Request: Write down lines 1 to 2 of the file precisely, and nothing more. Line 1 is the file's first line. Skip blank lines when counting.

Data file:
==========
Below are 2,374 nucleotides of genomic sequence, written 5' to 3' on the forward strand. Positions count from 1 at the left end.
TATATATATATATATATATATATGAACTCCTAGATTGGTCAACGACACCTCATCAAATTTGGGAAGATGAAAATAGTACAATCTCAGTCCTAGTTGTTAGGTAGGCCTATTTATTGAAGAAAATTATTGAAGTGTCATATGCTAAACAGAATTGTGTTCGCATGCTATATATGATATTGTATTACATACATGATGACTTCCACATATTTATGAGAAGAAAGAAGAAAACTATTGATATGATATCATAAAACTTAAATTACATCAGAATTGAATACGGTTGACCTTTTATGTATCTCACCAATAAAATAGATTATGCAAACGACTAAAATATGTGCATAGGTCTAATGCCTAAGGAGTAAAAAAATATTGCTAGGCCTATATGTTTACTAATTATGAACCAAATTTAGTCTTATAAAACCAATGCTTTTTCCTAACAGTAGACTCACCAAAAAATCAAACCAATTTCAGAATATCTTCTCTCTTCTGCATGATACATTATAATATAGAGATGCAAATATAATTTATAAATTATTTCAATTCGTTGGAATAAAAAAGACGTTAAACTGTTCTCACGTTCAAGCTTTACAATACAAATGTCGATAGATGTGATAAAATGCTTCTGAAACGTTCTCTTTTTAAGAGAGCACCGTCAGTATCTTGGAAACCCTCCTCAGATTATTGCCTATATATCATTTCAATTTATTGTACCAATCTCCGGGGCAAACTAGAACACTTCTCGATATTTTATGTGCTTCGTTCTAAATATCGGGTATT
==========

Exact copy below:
Below are 2,374 nucleotides of genomic sequence, written 5' to 3' on the forward strand. Positions count from 1 at the left end.
TATATATATATATATATATATATGAACTCCTAGATTGGTCAACGACACCTCATCAAATTTGGGAAGATGAAAATAGTACAATCTCAGTCCTAGTTGTTAGGTAGGCCTATTTATTGAAGAAAATTATTGAAGTGTCATATGCTAAACAGAATTGTGTTCGCATGCTATATATGATATTGTATTACATACATGATGACTTCCACATATTTATGAGAAGAAAGAAGAAAACTATTGATATGATATCATAAAACTTAAATTACATCAGAATTGAATACGGTTGACCTTTTATGTATCTCACCAATAAAATAGATTATGCAAACGACTAAAATATGTGCATAGGTCTAATGCCTAAGGAGTAAAAAAATATTGCTAGGCCTATATGTTTACTAATTATGAACCAAATTTAGTCTTATAAAACCAATGCTTTTTCCTAACAGTAGACTCACCAAAAAATCAAACCAATTTCAGAATATCTTCTCTCTTCTGCATGATACATTATAATATAGAGATGCAAATATAATTTATAAATTATTTCAATTCGTTGGAATAAAAAAGACGTTAAACTGTTCTCACGTTCAAGCTTTACAATACAAATGTCGATAGATGTGATAAAATGCTTCTGAAACGTTCTCTTTTTAAGAGAGCACCGTCAGTATCTTGGAAACCCTCCTCAGATTATTGCCTATATATCATTTCAATTTATTGTACCAATCTCCGGGGCAAACTAGAACACTTCTCGATATTTTATGTGCTTCGTTCTAAATATCGGGTATT